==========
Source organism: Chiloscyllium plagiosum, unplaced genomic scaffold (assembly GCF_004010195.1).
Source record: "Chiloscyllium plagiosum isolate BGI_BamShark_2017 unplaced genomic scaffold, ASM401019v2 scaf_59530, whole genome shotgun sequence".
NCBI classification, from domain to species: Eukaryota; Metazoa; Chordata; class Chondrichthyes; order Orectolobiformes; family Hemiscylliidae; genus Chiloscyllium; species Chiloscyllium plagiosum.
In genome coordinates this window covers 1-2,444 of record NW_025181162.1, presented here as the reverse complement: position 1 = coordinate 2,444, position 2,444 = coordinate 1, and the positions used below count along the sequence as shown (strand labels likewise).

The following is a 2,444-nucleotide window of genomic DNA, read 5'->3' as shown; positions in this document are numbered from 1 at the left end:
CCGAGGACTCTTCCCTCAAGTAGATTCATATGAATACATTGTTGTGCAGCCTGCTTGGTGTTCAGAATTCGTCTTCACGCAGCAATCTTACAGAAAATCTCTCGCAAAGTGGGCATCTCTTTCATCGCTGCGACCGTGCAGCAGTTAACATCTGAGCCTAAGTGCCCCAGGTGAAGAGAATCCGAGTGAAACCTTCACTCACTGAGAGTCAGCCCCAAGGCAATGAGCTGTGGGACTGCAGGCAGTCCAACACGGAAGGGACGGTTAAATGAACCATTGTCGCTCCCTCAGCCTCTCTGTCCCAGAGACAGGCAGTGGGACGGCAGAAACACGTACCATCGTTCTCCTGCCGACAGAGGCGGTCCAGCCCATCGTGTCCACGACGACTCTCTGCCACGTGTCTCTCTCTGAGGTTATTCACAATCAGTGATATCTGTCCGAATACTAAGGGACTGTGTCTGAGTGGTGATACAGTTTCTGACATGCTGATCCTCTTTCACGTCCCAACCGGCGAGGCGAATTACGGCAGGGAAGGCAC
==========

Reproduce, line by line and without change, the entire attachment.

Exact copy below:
Source organism: Chiloscyllium plagiosum, unplaced genomic scaffold (assembly GCF_004010195.1).
Source record: "Chiloscyllium plagiosum isolate BGI_BamShark_2017 unplaced genomic scaffold, ASM401019v2 scaf_59530, whole genome shotgun sequence".
NCBI classification, from domain to species: Eukaryota; Metazoa; Chordata; class Chondrichthyes; order Orectolobiformes; family Hemiscylliidae; genus Chiloscyllium; species Chiloscyllium plagiosum.
In genome coordinates this window covers 1-2,444 of record NW_025181162.1, presented here as the reverse complement: position 1 = coordinate 2,444, position 2,444 = coordinate 1, and the positions used below count along the sequence as shown (strand labels likewise).

The following is a 2,444-nucleotide window of genomic DNA, read 5'->3' as shown; positions in this document are numbered from 1 at the left end:
CCGAGGACTCTTCCCTCAAGTAGATTCATATGAATACATTGTTGTGCAGCCTGCTTGGTGTTCAGAATTCGTCTTCACGCAGCAATCTTACAGAAAATCTCTCGCAAAGTGGGCATCTCTTTCATCGCTGCGACCGTGCAGCAGTTAACATCTGAGCCTAAGTGCCCCAGGTGAAGAGAATCCGAGTGAAACCTTCACTCACTGAGAGTCAGCCCCAAGGCAATGAGCTGTGGGACTGCAGGCAGTCCAACACGGAAGGGACGGTTAAATGAACCATTGTCGCTCCCTCAGCCTCTCTGTCCCAGAGACAGGCAGTGGGACGGCAGAAACACGTACCATCGTTCTCCTGCCGACAGAGGCGGTCCAGCCCATCGTGTCCACGACGACTCTCTGCCACGTGTCTCTCTCTGAGGTTATTCACAATCAGTGATATCTGTCCGAATACTAAGGGACTGTGTCTGAGTGGTGATACAGTTTCTGACATGCTGATCCTCTTTCACGTCCCAACCGGCGAGGCGAATTACGGCAGGGAAGGCAC